getcontext, setcontext - get and set current user context


     #include <ucontext.h>

     int getcontext(ucontext_t *ucp);

     int setcontext(const ucontext_t *ucp);


     The getcontext() function initializes the structure  pointed
     to  by  ucp  to the current user context of the calling pro-
     cess.  The ucontext_t type that ucp points  to  defines  the
     user  context  and includes the contents of the calling pro-
     cess' machine registers, the signal mask,  and  the  current
     execution stack.

     The setcontext() function restores the user context  pointed
     to  by  ucp.   A  successful  call  to setcontext() does not
     return; program execution resumes at the point specified  by
     the  ucp  argument  passed to setcontext(). The ucp argument
     should be created either by a prior call to getcontext(), or
     by  being  passed as an argument to a signal handler. If the
     ucp argument was created with getcontext(),  program  execu-
     tion  continues as if the corresponding call of getcontext()
     had just returned.  If the ucp  argument  was  created  with
     makecontext(3C),  program execution continues with the func-
     tion passed to makecontext(3C). When that function  returns,
     the  process  continues  as  if after a call to setcontext()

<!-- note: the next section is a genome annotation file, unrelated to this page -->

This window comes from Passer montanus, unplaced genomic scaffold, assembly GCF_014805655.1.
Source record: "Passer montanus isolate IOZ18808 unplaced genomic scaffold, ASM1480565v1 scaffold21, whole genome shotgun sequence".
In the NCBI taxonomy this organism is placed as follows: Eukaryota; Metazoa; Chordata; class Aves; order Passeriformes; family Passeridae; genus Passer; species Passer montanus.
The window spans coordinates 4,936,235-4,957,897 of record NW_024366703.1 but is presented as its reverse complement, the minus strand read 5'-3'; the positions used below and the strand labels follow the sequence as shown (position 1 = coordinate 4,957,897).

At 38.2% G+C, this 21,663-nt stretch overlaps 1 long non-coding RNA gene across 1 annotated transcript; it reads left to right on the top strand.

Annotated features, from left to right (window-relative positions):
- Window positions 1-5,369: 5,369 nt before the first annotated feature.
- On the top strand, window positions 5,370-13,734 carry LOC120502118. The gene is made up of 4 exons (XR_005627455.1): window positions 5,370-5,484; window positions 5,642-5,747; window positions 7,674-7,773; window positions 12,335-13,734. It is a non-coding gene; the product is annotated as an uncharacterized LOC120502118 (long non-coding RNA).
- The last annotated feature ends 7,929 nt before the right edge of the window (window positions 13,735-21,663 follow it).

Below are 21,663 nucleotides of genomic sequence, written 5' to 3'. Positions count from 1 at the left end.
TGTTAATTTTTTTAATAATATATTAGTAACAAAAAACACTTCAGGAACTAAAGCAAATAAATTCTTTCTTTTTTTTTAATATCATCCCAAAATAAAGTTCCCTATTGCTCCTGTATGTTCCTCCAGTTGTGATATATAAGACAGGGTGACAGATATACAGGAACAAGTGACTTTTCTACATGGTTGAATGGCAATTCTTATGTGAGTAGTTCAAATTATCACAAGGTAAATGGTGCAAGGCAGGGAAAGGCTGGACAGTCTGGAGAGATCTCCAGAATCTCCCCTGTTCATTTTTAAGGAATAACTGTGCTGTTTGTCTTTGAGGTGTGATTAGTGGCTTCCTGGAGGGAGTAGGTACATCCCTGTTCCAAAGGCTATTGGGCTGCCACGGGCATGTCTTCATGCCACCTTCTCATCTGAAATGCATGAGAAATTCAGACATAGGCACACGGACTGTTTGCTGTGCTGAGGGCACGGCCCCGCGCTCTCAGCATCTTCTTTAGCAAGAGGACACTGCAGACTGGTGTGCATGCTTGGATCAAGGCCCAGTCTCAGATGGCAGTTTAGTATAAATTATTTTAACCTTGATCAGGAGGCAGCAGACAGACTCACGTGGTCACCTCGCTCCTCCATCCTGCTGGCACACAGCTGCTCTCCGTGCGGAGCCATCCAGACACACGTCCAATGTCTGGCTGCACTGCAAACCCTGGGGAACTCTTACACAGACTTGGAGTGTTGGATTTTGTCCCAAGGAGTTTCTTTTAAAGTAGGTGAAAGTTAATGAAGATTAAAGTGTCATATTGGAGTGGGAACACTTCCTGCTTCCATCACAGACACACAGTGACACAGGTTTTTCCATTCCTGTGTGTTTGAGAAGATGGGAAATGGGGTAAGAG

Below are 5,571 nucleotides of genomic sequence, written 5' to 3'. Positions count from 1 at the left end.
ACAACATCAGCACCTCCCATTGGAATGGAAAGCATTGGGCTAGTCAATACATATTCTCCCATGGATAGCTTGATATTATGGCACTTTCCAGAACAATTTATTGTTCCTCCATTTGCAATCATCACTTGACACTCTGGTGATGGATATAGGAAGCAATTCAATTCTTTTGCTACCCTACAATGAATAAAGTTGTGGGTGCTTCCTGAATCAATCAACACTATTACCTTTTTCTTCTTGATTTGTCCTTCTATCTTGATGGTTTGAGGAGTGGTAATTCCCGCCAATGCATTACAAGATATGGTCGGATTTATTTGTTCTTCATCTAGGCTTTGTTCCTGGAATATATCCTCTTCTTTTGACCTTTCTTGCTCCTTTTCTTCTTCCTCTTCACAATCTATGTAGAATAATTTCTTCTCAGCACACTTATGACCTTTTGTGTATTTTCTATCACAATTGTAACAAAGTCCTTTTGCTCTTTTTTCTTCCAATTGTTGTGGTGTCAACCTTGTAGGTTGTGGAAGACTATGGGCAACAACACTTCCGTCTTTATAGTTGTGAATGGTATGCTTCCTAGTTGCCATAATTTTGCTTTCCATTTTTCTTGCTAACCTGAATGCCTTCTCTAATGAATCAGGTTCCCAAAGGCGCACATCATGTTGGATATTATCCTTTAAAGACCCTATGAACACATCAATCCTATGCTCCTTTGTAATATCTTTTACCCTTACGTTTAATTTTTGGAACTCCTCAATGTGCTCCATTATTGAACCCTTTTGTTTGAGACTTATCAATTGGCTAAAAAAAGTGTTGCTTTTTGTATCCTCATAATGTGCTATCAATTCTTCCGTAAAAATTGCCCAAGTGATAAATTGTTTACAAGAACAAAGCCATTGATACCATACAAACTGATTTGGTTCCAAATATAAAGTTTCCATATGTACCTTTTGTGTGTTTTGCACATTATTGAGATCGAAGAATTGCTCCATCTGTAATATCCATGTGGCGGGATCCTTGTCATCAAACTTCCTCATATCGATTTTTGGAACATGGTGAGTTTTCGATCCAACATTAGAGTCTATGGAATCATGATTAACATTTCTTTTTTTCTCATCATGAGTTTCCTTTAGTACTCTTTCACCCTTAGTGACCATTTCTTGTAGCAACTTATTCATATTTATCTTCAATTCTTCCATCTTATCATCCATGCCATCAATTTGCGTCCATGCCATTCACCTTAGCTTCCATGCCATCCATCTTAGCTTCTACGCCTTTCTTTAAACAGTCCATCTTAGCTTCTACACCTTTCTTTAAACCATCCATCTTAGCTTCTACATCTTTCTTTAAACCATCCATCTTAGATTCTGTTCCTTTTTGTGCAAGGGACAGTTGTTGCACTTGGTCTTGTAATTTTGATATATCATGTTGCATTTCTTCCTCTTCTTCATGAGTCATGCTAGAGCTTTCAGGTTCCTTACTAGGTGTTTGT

with the ucp argument that was input to makecontext(3C).  If
     the  ucp  argument  was  passed to a signal handler, program
     execution continues with the program  instruction  following
     the  instruction  interrupted by the signal.  If the uc_link
     member of the ucontext_t structure pointed  to  by  the  ucp
     argument  is  equal to 0, then this context is the main con-
     text, and the process will exit when this  context  returns.
     The  effects  of  passing  a  ucp argument obtained from any
     other source are unspecified.


     On successful completion, setcontext() does not  return  and
     getcontext() returns 0. Otherwise, -1 is returned.


     No errors are defined.


     When a signal handler is executed, the current user  context
     is saved and a new context is created.  If the thread leaves
     the signal handler via longjmp(3UCB), then it is unspecified
     whether  the  context  at  the  time  of  the  corresponding
     setjmp(3UCB) call is restored and thus whether future  calls
     to  getcontext()  will provide an accurate representation of
     the  current  context,  since  the   context   restored   by
     longjmp(3UCB)  may  not  contain  all  the  information that
     setcontext()   requires.    Signal   handlers   should   use
     siglongjmp(3C) instead.

     Portable  applications  should  not  modify  or  access  the
     uc_mcontext  member  of  ucontext_t.  A portable application
     cannot assume that context includes any process-wide  static
     data,  possibly including errno. Users manipulating contexts
     should take care to handle these explicitly when required.


     sigaction(2),        sigaltstack(2),         sigprocmask(2),
     bsd_signal(3C),        makecontext(3C),        setjmp(3UCB),
     sigsetjmp(3C), ucontext(3HEAD)

Man(1) output converted with man2html